Admin Risk Management can assist agencies with numerous different workplace safety issues. See the topic areas below for more information on specific resources and services.
Q: How do I know if the bloodborne pathogen standard pertains to my agency?
A: Review the OSHA Bloodborne Pathogen Standard (PDF).
Q: What are the responsibilities and requirements for employers who have employees with reasonably anticipated occupational exposure to blood or other potentially infectious materials (OPIM)?
A: Check out this compliance checklist (PDF).
Q: Where can I find a model exposure control plan?
A: Download the model exposure control plan (Microsoft Word).
Q: What happens if an employee experiences a possible blood or other potentially infectious materials (OPIM) exposure?
A: This post-exposure protocol flow chart (PDF) provides employers guidance on responding to an exposure incident.
For general industry, the Minnesota Occupational Safety and Health Administration (MN OSHA) has adopted the federal Permit-Required Confined Spaces standard, 29 CFR 1910.146. For the construction industry, MN OSHA enforces Minnesota Rules 5207.0300-0304.
The Occupational Safety and Health Administration (OSHA) has rewritten the requirements for exiting buildings during an emergency in a user-friendly format that is easier to understand. The revised exit routes, emergency action plans, and fire prevention plans standard was adopted by Minnesota OSHA.
The requirements for exit routes have been rewritten in simple, easy-to-understand terms. For example, "Means of Egress" is now "Exit Routes." The text has been reorganized and inconsistencies and duplicative requirements have been removed. The revised rule has fewer sub-paragraphs and a smaller number of cross-references to other OSHA standards than the previous version.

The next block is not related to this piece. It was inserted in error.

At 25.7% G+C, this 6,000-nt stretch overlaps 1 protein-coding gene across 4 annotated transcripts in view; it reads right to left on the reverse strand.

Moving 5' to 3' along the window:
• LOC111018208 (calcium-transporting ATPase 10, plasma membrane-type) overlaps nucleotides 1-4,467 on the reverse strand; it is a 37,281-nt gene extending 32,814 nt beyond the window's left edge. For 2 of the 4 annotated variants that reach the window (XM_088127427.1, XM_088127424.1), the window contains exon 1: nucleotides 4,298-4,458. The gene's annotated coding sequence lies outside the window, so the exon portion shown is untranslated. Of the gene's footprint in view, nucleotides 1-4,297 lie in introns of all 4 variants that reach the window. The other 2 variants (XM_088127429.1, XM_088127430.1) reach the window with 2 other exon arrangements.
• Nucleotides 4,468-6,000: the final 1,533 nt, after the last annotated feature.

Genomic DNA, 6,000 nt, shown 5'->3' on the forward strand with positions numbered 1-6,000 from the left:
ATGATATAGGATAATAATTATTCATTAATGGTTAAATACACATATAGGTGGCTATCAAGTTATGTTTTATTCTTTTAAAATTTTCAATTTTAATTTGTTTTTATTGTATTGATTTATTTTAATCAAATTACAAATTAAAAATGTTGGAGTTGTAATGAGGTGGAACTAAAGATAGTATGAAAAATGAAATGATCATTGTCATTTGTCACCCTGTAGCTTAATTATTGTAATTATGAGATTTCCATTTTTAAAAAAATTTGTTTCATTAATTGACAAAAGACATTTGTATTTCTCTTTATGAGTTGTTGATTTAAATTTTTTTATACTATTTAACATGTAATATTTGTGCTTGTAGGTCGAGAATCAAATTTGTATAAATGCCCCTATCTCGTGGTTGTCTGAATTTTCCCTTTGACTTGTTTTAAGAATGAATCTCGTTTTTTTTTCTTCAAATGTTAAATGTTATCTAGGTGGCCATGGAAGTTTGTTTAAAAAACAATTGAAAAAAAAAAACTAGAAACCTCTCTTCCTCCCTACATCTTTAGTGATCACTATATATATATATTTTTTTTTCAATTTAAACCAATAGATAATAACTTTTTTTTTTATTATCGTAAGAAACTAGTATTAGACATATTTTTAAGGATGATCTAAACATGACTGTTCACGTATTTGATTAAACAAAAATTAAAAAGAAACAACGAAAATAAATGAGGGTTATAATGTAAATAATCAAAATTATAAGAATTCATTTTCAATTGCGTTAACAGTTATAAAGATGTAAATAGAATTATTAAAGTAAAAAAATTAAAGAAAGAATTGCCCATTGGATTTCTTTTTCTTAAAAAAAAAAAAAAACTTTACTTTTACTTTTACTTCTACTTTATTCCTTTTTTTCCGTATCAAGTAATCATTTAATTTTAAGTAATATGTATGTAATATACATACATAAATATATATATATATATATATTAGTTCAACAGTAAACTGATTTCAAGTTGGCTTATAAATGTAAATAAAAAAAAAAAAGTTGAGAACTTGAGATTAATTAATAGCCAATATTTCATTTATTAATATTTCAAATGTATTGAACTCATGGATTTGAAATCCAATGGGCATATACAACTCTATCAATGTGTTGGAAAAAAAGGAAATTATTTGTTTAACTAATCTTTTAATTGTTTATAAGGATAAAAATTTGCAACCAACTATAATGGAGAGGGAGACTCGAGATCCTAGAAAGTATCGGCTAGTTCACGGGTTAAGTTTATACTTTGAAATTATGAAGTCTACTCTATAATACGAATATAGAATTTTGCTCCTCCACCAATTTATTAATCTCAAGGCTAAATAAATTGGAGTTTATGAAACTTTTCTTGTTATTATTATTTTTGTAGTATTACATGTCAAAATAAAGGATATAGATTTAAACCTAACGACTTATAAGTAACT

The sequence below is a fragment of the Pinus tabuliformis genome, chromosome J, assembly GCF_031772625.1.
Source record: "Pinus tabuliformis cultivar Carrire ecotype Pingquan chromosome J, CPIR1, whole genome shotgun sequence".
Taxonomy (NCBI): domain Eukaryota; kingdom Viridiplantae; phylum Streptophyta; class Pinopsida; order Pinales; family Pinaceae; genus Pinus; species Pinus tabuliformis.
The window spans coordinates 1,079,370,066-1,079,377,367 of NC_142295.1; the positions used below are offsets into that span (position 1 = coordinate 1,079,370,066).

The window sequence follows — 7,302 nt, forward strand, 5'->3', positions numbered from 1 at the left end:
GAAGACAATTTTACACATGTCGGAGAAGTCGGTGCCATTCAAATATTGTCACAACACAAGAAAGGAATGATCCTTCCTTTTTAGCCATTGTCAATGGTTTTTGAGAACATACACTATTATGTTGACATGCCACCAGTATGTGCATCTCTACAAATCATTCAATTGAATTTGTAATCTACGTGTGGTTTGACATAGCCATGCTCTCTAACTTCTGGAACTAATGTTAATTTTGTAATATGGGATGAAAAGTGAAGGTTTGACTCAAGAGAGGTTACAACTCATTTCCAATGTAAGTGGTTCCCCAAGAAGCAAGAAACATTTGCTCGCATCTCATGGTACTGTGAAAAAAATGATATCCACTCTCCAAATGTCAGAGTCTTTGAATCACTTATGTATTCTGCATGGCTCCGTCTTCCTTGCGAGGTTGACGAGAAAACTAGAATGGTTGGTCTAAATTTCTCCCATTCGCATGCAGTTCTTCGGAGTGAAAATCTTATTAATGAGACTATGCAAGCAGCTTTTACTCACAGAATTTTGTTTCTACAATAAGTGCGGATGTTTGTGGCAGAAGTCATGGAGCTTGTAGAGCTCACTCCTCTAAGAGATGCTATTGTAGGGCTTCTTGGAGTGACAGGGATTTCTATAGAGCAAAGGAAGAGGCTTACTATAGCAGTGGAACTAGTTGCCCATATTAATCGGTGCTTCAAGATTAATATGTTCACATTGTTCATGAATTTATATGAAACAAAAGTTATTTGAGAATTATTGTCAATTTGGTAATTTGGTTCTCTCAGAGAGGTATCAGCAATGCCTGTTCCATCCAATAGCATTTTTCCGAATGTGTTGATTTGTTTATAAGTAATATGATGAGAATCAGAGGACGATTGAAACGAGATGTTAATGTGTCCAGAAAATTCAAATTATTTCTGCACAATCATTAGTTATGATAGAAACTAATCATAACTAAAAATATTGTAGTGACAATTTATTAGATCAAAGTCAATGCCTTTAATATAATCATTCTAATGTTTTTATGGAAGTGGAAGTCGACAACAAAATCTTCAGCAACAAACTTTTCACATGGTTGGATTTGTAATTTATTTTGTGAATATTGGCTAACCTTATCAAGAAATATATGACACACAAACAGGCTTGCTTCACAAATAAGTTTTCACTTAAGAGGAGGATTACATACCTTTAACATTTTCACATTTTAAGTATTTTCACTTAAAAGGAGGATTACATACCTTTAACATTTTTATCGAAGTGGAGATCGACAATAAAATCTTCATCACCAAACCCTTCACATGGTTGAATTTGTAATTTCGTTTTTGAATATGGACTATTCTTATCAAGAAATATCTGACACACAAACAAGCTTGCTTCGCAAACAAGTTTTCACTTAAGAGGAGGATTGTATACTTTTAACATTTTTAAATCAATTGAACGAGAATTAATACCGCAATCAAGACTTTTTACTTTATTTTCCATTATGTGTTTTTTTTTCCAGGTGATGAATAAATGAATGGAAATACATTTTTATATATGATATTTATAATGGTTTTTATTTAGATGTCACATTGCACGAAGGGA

To help evaluate a worksite and answer questions, visit OSHA's eTool on evacuation plans and procedures. Another great resource for assistance and information on fire protection is the State Fire Marshal's website.
A job hazard analysis is a procedure which helps integrate accepted safety and health principles and practices into a particular job or operation. This is done by examining each basic step of a job and identifying potential hazards to determine the safest way to do the job. Other names for this procedure include job safety analysis and job hazard breakdown.
An effective job hazard analysis program can increase employer and employee safety and health awareness, decrease accidents and near-misses, and improve working conditions. We have more information to help you complete a job hazard analysis. Get started by reviewing the Job Hazard Analysis page.
Occupational Safety and Health Administration (OSHA) Standard, 29 CFR 1910.147, The Control of Hazardous Energy, otherwise known as Lockout/Tagout (LO/TO) covers the servicing and maintenance of machines and equipment in which unexpected energization or start-up, or release of stored energy could cause injury. This standard establishes minimum performance requirements for the control of hazardous energy.
In 2003 and 2004, most injury and fatality related investigations conducted by OSHA resulted in citations relating to LO/TO.
OSHA's standards regarding electrical safety work, (1910.331 1910.335) are an additional resource.
The sample lockout/tagout plan provides employers with an easy-to-use format for developing a written LO/TO plan, which is required by the LO/TO standard. Each employer will need to adjust or adapt the model for their specific use.